The story of Julia and her mother, Mrs. Barton, which opens Juvenile Sketches, is really only the frame within which three short, improving stories are told to the reader. Mrs. Barton is a young widow, and when the book opens, she has moved with her daughter and her sister to a new home a few miles out of London. Julia is nine years old, is flighty and hasty and dislikes her strict aunt. It is to address these errors that Mrs. Barton tells the first two stories. We are told of Susan, who, like Julia, is too ardent and rushed in all that she does. When the folly of such behaviour is explained to her, Susan reforms, realising that if she takes pains over reading and her writing and her needlework, then time will be saved in the long run. Then we are told of Kitty Wayward (pictured opposite p.20 with her doll). Her mother, like Mrs. Barton is a young widow, and being inexperienced herself, she has a tendency to spoil her only daughter Kitty. Luckily, Kitty's uncle steps in and provides his niece with a harsher but more valuable education. He prevents her from eating cakes, showing her that even his dog will not eat such trash; and he makes Kitty work hard. At first she does not like it, and even tries to run away (pictured opposite p.21), and only narrowly does she escape the fate of many runaway children who 'have been run over by carriages of carts' or 'have been picked up by wicked women, who, under promises of restoring them to their parents, have decoyed them away, and stripped them and robbed them of every thing they had on.' (p.22) After three years of school Kitty 'had no longer that stunted, dwarfish appearance, that sickly smoke-dried look that the children brought up in London generally have', and she returns to London (p.27). Whilst her uncle welcomes her back, noting the changes in her behaviour as well as her appearance, her mother disowns her, for she has married again and has two children by her new husband. Besides, immersed in the fashionable world of London as she is, Kitty's mother finds her daughter 'dowdy', 'a coarse, country puss', and 'like a dairy-maid ... a downright vulgar fright' (pp.28-29). Kitty has had both her health and her morals improved during her stay in they country, and her she comes to value her uncle, though strict, as her truest friend.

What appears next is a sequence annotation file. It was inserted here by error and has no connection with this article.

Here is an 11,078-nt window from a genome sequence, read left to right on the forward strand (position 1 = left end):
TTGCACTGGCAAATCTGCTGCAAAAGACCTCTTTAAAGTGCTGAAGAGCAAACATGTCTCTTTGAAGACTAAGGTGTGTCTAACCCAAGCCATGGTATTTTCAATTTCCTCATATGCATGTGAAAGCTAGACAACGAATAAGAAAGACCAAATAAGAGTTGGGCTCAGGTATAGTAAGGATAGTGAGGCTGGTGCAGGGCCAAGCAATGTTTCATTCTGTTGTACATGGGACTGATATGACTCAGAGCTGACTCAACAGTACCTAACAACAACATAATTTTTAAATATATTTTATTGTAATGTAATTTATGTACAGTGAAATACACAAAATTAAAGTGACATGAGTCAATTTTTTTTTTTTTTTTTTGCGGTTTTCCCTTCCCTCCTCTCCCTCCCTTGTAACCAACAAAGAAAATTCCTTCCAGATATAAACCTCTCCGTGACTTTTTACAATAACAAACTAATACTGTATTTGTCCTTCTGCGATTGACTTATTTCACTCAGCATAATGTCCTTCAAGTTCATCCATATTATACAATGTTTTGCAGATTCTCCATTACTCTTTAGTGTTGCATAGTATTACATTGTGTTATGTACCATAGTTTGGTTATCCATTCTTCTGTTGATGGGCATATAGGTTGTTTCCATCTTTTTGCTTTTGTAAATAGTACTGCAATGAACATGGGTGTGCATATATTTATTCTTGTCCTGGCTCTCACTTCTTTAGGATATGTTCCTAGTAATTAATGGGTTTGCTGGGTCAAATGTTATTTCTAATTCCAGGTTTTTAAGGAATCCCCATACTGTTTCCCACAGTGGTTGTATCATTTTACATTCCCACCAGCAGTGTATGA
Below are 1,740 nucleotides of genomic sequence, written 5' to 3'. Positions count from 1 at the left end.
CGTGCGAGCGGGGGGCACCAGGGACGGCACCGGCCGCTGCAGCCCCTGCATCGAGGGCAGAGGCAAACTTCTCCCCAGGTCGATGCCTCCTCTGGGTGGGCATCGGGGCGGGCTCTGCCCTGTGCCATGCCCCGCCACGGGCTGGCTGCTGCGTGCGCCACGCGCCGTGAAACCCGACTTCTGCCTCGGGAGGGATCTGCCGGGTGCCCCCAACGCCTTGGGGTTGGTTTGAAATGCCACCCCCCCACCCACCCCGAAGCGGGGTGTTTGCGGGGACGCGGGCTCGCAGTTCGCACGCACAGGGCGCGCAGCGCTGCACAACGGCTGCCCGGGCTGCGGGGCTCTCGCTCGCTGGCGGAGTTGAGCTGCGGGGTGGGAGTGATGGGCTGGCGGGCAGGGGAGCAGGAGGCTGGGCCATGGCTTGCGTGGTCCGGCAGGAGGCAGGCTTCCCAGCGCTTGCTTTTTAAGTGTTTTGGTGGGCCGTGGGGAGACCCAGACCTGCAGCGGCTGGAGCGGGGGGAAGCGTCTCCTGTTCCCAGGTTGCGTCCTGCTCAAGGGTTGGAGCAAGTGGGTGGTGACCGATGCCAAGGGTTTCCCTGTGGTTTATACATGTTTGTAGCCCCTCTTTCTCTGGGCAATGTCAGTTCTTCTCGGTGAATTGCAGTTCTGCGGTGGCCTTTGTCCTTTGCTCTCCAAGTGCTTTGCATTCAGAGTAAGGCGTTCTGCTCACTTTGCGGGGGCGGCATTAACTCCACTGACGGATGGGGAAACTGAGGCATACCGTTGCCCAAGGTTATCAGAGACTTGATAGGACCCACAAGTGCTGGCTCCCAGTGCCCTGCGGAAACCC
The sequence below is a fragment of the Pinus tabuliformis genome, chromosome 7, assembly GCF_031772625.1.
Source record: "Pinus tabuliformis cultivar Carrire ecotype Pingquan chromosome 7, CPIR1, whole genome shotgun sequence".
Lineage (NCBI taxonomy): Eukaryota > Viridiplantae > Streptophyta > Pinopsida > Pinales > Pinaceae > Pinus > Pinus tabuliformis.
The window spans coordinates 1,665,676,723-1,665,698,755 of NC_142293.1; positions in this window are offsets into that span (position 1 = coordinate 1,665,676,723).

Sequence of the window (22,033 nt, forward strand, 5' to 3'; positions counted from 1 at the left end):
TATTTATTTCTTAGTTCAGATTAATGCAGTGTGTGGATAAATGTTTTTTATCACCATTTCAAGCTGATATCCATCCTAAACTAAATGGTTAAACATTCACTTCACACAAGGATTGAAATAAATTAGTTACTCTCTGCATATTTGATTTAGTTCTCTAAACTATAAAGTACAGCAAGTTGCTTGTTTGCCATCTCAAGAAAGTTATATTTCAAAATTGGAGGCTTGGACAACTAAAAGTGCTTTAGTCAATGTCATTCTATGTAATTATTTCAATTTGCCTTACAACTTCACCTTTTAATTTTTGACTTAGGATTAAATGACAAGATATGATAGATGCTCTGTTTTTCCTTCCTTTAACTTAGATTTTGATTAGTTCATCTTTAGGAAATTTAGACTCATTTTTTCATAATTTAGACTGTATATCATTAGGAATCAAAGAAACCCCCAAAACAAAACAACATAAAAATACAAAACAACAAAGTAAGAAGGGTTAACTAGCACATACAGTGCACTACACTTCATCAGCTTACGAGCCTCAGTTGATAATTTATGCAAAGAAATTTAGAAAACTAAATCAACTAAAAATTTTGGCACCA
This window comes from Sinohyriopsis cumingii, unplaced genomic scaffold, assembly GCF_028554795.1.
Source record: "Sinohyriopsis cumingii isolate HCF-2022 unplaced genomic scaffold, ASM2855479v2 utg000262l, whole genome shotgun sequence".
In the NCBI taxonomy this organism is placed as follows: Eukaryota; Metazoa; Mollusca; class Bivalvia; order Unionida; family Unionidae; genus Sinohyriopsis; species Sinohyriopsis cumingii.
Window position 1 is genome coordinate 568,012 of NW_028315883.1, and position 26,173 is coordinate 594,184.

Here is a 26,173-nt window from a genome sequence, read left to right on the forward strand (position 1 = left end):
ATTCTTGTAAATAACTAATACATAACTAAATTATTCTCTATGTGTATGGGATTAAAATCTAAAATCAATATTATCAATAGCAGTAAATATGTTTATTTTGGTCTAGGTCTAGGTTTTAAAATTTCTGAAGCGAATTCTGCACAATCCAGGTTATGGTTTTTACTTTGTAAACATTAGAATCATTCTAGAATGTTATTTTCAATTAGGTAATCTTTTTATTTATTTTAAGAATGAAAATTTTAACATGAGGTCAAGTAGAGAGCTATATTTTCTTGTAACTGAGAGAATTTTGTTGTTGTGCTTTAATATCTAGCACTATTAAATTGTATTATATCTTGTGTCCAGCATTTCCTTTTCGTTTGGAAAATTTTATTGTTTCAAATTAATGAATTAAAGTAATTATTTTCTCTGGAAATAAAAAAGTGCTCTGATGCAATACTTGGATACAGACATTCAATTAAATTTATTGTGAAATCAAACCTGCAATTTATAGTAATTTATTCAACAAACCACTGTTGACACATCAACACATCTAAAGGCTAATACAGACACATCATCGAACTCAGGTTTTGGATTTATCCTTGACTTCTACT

The final tale is occasioned some money going missing from the kitchen of Mrs. Barton's house. While the servants accuse one another, Julia's brother Richard bursts in and admits that it was he who took the money. A poor labourer had just broken his leg in a fall from scaffolding at Richard's school, and he wished to give the money to the labourer's son. Richard's appropriation of somebody else's property is condemned, irrespective of his intent, and Mrs. Barton tells the story of little Tommy Goodlad, a poor boy who would not take the property of another though his family were in great distress. The story begins with Tommy asking for work from the local minister. Wary of impostors, the minister has someone follow Tommy home and listen to his conversation with his family (this is a wrong thing to do, Sullivan counsels his readers, but may be excused in this case since the minister had been imposed upon several times by those seeking charity. Sullivan even threatens the reader with the prospect of having their ears nailed to the door if they ever try to eavesdrop, against which a reader has written 'a lie' in the British Library copy of the book: p.42). Since Thomas is found to be an honest lad, the minister finds him work as a foot-boy to a businessman. Tommy gives good service, but is sorely tempted by the huge sums of money his master leaves lying around. As his father's condition worsens, Tommy is more and more tempted to steal, but his conscience always prevents him. At last, he gives in his notice, telling his employer that he cannot endure such temptation. His master recognises that it is he who has been in error in seeking to make a trial of Tommy's honesty, and he gives him not only his wages but a £50 reward for his honesty too. So, Mrs. Barton notes, honesty gets its reward, and Richard promises never to take what is not his ever again.